Oct. 19, 2007 · Charges have been dropped against two media executives from a weekly newspaper in Arizona who were arrested in their homes late Thursday night after their paper published details involving a grand jury investigation.
Michael Lacey, the executive editor, and Jim Larkin, chief executive, were arrested after writing a story in the Phoenix New Times revealing that a special prosecutor subpoenaed Village Voice Media, its executives, its reporters and personal information about the readers of the paper’s Web site.
In their story about the ongoing case, Larkin and Lacey said the publication of information about the subpoenas might be viewed as illegal, but published the information anyway to confront what they believe is an attack on freedom of the press.
“It is, we fear, the authorities’ belief that what you are about to read here is against the law to publish,” they wrote in support of their disclosure. “But there are moments when civil disobedience is merely the last option.”
Maricopa County Attorney Andrew Thomas announced Friday afternoon that he had fired special prosecutor Dennis Wilenchik, who was investigating whether the New Times committed a crime by publishing Sheriff Joe Arpaio’s home address.
The paper initially published the address, which is available in public records, in an article examining the sheriff’s real estate investments. Although there are no legal limits on publishing the same information in a print publication, state law prohibits publishing a law enforcement official’s address on the Internet.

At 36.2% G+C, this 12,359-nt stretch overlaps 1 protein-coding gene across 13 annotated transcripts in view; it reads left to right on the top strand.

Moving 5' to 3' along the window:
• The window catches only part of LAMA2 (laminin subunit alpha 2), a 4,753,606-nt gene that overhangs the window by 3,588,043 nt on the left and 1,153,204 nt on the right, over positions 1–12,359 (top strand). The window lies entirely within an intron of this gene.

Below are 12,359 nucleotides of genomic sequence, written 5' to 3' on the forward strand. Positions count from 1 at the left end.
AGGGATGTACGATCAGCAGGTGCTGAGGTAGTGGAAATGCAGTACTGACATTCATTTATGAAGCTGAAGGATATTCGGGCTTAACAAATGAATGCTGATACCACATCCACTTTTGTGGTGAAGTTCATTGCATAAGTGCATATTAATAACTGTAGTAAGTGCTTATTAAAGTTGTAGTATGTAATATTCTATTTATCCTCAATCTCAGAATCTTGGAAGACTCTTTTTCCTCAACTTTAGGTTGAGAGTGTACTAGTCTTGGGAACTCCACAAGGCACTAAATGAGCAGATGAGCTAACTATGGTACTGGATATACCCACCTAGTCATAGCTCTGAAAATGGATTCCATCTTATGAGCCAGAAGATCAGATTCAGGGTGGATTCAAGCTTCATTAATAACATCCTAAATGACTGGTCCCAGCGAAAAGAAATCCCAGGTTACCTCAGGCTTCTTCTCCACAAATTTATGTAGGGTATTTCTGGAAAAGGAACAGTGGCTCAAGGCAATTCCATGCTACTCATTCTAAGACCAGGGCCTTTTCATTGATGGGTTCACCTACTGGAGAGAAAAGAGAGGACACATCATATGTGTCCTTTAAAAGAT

In the article, published in July 2004, the New Times questioned how Arpaio, who was making $72,000 a year, could pay for several parcels of land with nearly $1 million. Columnist John Dougherty also questioned the elected sheriff’s decision to keep those investments hidden from public view, alleging that Arpaio had the records of his real estate investments purged from county recorder’s office.
As part of the investigation, Wilenchik has subpoenaed a great deal of information, including every story the New Times published about Arpaio since Jan. 1, 2004, all of the notes, tapes and records of the reporters dealing with Arpaio in the same time frame, and the identity, browsing habits, and buying habits of all New Times online readers – and not just the readers who accessed the articles about Arpaio.
The paper believes that the investigation is retribution against the paper for critical stories published about Arpaio.
Lacey and Larkin chose to make the grand jury’s subpoenas public after learning that Wilenchik attempted to meet privately with the judge, a move they say violates court and ethics rules.